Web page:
Handbook on Climate Change and Human Security
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Handbook on Climate Change and Human Security

  • Elgar original reference

Edited by Michael R. Redclift and Marco Grasso

The Handbook on Climate Change and Human Security is a landmark publication which links the complexities of climate change to the wellbeing and resilience of human populations. It is written in an engaging and accessible way but also conveys the state of the art on both climate change research and work into human security, utilizing both disciplinary and interdisciplinary approaches. Organized around thematic sections, each chapter is written by an acknowledged expert in the field, and discusses the key concepts and evidence base for our current policy choices, and the dilemmas of international policy in the field. The Handbook is unique in containing sophisticated ethical and moral questions as well as new information and data from different geographical regions. It is a timely volume that makes the case for acting wisely now to avert impending crises and global environmental problems.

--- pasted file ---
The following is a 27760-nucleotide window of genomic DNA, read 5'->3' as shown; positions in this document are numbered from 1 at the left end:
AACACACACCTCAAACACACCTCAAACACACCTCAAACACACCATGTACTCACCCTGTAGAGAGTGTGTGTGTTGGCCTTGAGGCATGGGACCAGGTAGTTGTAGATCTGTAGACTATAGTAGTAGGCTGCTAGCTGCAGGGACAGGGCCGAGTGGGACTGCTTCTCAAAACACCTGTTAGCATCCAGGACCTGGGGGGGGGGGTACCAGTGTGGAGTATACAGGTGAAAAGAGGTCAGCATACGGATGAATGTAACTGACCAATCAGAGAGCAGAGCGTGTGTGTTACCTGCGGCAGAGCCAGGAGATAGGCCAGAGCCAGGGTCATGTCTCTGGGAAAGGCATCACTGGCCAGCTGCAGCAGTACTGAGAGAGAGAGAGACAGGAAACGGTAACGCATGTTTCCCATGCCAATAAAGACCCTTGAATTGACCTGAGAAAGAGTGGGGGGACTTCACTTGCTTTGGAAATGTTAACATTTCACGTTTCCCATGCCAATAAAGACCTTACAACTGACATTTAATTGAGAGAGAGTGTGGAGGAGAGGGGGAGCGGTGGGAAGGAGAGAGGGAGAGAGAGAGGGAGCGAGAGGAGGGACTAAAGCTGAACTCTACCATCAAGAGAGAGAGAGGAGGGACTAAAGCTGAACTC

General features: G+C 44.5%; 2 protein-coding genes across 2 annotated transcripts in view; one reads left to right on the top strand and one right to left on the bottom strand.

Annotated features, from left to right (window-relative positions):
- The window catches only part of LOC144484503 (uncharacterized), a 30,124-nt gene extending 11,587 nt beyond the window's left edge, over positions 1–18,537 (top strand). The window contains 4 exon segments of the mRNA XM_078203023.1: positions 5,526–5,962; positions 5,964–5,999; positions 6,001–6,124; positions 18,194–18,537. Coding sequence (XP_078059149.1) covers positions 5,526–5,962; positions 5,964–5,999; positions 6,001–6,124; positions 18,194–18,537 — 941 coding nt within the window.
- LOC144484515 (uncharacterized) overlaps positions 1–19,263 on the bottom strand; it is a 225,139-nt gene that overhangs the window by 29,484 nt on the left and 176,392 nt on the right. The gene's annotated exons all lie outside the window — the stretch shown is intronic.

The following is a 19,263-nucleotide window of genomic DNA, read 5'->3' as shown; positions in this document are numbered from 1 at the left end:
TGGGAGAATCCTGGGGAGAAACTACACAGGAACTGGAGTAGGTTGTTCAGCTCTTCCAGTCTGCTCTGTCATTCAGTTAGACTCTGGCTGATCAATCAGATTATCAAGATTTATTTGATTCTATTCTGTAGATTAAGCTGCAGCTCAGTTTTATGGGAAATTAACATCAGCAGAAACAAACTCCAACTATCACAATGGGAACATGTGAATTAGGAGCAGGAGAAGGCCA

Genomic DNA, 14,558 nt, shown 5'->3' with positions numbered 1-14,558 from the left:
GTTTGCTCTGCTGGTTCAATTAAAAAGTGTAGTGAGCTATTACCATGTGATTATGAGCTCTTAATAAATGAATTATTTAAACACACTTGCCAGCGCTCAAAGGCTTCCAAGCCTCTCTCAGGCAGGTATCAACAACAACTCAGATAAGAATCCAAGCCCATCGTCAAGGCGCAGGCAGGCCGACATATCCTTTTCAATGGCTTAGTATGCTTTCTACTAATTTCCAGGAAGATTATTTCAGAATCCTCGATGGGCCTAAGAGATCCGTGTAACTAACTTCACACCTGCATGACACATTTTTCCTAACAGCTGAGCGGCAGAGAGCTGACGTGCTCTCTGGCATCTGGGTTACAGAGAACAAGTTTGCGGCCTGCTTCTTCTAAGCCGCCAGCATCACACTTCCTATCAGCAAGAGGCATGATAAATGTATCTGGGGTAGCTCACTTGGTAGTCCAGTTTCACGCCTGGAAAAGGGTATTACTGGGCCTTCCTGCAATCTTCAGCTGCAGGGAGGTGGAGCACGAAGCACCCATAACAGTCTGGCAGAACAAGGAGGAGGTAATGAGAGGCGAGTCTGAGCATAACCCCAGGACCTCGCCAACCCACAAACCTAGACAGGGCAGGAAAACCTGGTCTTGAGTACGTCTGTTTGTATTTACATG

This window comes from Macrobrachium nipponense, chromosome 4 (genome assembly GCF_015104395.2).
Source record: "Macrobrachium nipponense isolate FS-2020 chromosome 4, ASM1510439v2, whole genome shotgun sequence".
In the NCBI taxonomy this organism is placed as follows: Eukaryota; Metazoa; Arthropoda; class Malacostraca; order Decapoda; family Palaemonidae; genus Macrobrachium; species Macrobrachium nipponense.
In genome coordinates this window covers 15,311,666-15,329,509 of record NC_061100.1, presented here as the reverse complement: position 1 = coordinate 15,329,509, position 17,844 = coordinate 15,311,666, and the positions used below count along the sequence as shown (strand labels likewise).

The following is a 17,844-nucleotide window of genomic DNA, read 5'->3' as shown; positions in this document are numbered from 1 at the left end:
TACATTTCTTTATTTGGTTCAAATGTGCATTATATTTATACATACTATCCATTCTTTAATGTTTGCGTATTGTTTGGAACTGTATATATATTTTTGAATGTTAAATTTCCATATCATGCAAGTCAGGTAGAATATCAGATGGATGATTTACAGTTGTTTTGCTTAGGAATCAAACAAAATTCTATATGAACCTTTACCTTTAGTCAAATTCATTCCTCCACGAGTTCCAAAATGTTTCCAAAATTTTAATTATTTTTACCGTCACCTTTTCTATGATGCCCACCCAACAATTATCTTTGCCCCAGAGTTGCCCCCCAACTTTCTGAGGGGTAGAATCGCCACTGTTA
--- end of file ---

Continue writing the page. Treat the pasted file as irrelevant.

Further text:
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Chapter 2: Elements and value-added of a human security approach in the study of climate change

Des Gasper

Extract

To present climate change as an issue of human security means to focus on the impacts and implications in the lives of ordinary people, not only in the agendas of armies, states or national economies. It means, for example, looking at life expectancies and patterns of nutrition, morbidity and mortality, not only at whether stressed populations might explode into armed conflict—the extreme ‘Darfur’ scenario. That sort of scenario and such preoccupations often reflect traditional state-centred and military-focused concerns more than person-focused ones. That poor people in most cases seem to lack the organization, cohesion or resources to initiate armed conflict does not mean that their plight is not an issue of—human—security. As part of a humanist perspective, the human security approach means looking at more also than aggregates of monetized economic variables, but rather at the contents, objective and subjective, of the lives of all of the people—at their ‘doings’ and ‘beings’, the constraints that they face, the real opportunities that they have, or lack, and the meanings that they experience—not only at the parts and the persons that are counted in money terms.

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